Alaska is synonymous with aviation. The largest state in the US, roughly a third of Alaska's population is reachable only by boat or aeroplane. Pilots and skippers provide a lifeline to those in the state, and many locals rely on aircraft to get around.
On almost any day, you can peer into the sky and find small planes weaving through the woods and mountains. Harsh weather, rough terrain, size and the diversity of the landscape sets Alaska apart from almost anywhere else.
Because of this, Jeff finds himself jet-setting to some extremely remote spots on some extremely interesting missions.
This year, Jeff flew to Attu Island with the 60 Minutes film crew — as a lover of war history, this was a highlight.
Attu is the westernmost and largest island in the Near Islands group of the Aleutian Islands of Alaska, and the westernmost point of land relative to Alaska.
If you know your WW2 history well, you’ll know that ‘The Battle of Attu’, took place for two weeks in May 1943 — a battle between US Forces, aided by the Canadian reconnaissance and fighter-bomber support, and Japan. It was the only land battle from WW2 fought on the incorporated territory of the United States.
The more than two-week battle ended when most of the Japanese defenders were killed in brutal hand-to-hand combat after a final banzai charge broke through American lines. Jeff flew an author who had written a book on this battle along with the 60 Minutes crew to the site for three days for filming.
“Attu is about halfway to Japan from Alaska, 1600 miles from Anchorage. It’s extremely remote, and known for its atrocious weather.”
Machine guns, plane engines, and original war-time buildings still stand.
“Attu houses so much history. It’s an amazing place, especially if you’re fascinated with war history.”
When I spoke to Jeff he was also getting prepared to fly to Amchitka, the site of all the underground nuclear testing in the 60s and 70s. In fact Amchitka Island is home to one of the USA's most powerful underground nuclear test to date. On November 6, 1971, the massive, five-megaton blast detonated more than a mile below remote, windswept Amchitka Island in Alaska.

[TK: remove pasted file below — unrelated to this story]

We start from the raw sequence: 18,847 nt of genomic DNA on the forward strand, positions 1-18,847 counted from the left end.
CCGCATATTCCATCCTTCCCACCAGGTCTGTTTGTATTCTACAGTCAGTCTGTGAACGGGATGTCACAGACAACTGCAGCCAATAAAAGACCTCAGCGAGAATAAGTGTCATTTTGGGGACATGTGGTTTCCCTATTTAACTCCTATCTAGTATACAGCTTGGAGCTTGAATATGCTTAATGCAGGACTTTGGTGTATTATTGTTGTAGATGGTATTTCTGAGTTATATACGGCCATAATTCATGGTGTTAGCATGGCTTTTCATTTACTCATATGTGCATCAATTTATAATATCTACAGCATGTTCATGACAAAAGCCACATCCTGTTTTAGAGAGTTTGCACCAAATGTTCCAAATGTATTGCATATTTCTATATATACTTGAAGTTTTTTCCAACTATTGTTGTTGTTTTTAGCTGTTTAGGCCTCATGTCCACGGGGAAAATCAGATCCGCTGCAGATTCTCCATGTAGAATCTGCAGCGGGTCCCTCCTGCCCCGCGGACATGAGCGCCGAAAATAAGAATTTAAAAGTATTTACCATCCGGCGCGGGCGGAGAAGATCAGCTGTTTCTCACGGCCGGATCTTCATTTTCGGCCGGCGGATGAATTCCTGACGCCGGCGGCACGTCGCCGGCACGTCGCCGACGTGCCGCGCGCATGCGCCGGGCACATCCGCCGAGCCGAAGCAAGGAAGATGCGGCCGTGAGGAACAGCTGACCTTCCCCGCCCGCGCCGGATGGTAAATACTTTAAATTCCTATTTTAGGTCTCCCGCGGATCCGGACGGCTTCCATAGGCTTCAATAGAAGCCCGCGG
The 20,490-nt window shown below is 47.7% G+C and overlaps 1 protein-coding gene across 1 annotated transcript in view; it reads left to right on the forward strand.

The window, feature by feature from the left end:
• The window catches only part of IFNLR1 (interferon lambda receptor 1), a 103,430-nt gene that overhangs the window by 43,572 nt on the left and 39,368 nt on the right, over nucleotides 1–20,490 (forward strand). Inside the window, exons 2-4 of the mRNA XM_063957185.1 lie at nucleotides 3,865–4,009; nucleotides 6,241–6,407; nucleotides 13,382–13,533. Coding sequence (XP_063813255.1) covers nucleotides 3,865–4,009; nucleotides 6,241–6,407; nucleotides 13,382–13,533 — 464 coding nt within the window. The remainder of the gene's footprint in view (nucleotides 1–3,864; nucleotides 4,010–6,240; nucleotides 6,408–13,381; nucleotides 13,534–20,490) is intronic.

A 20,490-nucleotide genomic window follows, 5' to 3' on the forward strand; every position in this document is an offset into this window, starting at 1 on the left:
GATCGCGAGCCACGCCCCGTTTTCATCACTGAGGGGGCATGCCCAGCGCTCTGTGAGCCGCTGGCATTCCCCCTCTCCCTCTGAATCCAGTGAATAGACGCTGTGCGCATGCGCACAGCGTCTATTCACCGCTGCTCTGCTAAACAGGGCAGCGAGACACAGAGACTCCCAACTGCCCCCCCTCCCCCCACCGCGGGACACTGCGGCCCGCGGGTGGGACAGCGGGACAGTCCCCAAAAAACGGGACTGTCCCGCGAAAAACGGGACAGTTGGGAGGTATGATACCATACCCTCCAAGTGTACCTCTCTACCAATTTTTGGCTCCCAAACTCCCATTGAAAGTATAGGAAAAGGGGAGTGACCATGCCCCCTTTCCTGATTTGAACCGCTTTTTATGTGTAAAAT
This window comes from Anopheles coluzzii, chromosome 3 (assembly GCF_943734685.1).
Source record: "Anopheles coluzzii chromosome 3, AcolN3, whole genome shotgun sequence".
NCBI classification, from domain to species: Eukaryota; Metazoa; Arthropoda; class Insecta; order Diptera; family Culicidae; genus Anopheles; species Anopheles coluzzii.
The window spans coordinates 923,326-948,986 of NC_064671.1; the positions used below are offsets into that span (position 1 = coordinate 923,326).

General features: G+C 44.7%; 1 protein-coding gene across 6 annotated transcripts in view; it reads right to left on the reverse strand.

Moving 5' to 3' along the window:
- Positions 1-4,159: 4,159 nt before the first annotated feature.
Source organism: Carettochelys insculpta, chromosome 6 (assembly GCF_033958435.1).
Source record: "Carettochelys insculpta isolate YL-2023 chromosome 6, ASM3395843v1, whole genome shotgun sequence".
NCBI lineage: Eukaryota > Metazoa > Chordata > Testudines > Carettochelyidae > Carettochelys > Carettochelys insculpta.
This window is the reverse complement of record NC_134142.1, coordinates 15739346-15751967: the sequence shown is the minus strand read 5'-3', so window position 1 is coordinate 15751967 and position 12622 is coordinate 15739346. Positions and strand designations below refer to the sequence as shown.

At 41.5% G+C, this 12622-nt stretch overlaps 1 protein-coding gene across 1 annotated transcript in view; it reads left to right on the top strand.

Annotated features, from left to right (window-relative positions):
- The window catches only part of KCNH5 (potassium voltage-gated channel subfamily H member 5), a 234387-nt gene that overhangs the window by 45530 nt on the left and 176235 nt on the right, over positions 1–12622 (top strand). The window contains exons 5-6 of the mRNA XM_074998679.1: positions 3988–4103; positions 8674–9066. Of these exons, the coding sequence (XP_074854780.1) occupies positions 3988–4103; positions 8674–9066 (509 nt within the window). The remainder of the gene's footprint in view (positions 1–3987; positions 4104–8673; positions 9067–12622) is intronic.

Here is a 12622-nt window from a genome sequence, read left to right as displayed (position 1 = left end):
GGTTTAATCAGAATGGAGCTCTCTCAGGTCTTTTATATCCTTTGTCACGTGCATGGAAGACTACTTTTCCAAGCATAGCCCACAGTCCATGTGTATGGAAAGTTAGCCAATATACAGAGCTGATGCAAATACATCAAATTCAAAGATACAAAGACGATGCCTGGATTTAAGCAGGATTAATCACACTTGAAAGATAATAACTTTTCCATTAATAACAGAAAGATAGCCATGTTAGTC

“These are just some of the fantastic stories I am able to reflect on. For me, this is what it is all about.”
Like many, Jeff believes the biggest threat to the industry in 2018 and beyond will be a shortage of pilots, especially in commercial and charter work. As Chief Pilot, trying to find capable staff in Alaska can be hard going. Alaska’s remoteness, short gravel runways and severe weather patterns require skilled pilots — which are becoming increasingly difficult to find.
“There’s no better time to become a pilot. The requirements for hiring people has dropped, companies are more willing to teach and invest in their students and staff, and there is always work.”
This pilot shortage offers immense opportunity for anyone who's interested in a future in aviation, and not just in the airline sector.
“Young pilots tend to be attracted to the opportunities an airline can provide them. I have never been interested in this work. For me no day is the same, I have seen the world and had fantastic experiences. I will retire with these rich memories.”
Although Jeff admits he might be sitting on a larger nest egg if he’d pursued the airline pilot path, he believes "there’s more than 8-5pm."
“I love that feeling of dropping everything, and not knowing where you’re going to be one day to the next. No day or mission is the same, and I am consequently blessed with some of the most picturesque sights on the planet.”
A lover of travel, scenery and history, Jeff has fused his passions into the ultimate career. We look forward to seeing where Jeff's career will take him next.